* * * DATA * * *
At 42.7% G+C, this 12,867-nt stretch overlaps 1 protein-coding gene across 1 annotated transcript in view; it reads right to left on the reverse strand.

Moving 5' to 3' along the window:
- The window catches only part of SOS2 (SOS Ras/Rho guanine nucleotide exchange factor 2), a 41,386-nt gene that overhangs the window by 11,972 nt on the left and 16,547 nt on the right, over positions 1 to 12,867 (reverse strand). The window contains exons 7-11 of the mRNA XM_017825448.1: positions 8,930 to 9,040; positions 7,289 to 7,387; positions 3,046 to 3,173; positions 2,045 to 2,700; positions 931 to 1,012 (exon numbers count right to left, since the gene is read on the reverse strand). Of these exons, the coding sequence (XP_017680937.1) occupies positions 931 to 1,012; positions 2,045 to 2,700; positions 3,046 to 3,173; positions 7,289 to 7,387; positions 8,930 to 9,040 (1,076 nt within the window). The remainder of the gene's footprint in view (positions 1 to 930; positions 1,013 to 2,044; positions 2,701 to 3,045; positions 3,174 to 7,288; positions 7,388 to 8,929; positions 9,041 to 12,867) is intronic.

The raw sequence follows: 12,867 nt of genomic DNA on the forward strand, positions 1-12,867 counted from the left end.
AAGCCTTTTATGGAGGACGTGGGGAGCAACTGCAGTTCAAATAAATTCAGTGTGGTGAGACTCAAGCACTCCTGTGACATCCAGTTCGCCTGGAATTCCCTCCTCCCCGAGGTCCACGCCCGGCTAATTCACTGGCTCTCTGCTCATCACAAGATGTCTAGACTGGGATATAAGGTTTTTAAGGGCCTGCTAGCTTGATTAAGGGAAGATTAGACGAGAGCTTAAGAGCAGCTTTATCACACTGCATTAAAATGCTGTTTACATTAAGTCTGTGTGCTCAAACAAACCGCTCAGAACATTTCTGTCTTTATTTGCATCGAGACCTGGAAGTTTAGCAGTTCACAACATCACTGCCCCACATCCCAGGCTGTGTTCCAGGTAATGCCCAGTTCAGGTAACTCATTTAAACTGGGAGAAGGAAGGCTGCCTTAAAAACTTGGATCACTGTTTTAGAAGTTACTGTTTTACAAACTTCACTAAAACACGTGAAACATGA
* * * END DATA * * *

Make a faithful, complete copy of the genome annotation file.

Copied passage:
At 42.7% G+C, this 12,867-nt stretch overlaps 1 protein-coding gene across 1 annotated transcript in view; it reads right to left on the reverse strand.

Moving 5' to 3' along the window:
- The window catches only part of SOS2 (SOS Ras/Rho guanine nucleotide exchange factor 2), a 41,386-nt gene that overhangs the window by 11,972 nt on the left and 16,547 nt on the right, over positions 1 to 12,867 (reverse strand). The window contains exons 7-11 of the mRNA XM_017825448.1: positions 8,930 to 9,040; positions 7,289 to 7,387; positions 3,046 to 3,173; positions 2,045 to 2,700; positions 931 to 1,012 (exon numbers count right to left, since the gene is read on the reverse strand). Of these exons, the coding sequence (XP_017680937.1) occupies positions 931 to 1,012; positions 2,045 to 2,700; positions 3,046 to 3,173; positions 7,289 to 7,387; positions 8,930 to 9,040 (1,076 nt within the window). The remainder of the gene's footprint in view (positions 1 to 930; positions 1,013 to 2,044; positions 2,701 to 3,045; positions 3,174 to 7,288; positions 7,388 to 8,929; positions 9,041 to 12,867) is intronic.

The raw sequence follows: 12,867 nt of genomic DNA on the forward strand, positions 1-12,867 counted from the left end.
AAGCCTTTTATGGAGGACGTGGGGAGCAACTGCAGTTCAAATAAATTCAGTGTGGTGAGACTCAAGCACTCCTGTGACATCCAGTTCGCCTGGAATTCCCTCCTCCCCGAGGTCCACGCCCGGCTAATTCACTGGCTCTCTGCTCATCACAAGATGTCTAGACTGGGATATAAGGTTTTTAAGGGCCTGCTAGCTTGATTAAGGGAAGATTAGACGAGAGCTTAAGAGCAGCTTTATCACACTGCATTAAAATGCTGTTTACATTAAGTCTGTGTGCTCAAACAAACCGCTCAGAACATTTCTGTCTTTATTTGCATCGAGACCTGGAAGTTTAGCAGTTCACAACATCACTGCCCCACATCCCAGGCTGTGTTCCAGGTAATGCCCAGTTCAGGTAACTCATTTAAACTGGGAGAAGGAAGGCTGCCTTAAAAACTTGGATCACTGTTTTAGAAGTTACTGTTTTACAAACTTCACTAAAACACGTGAAACATGA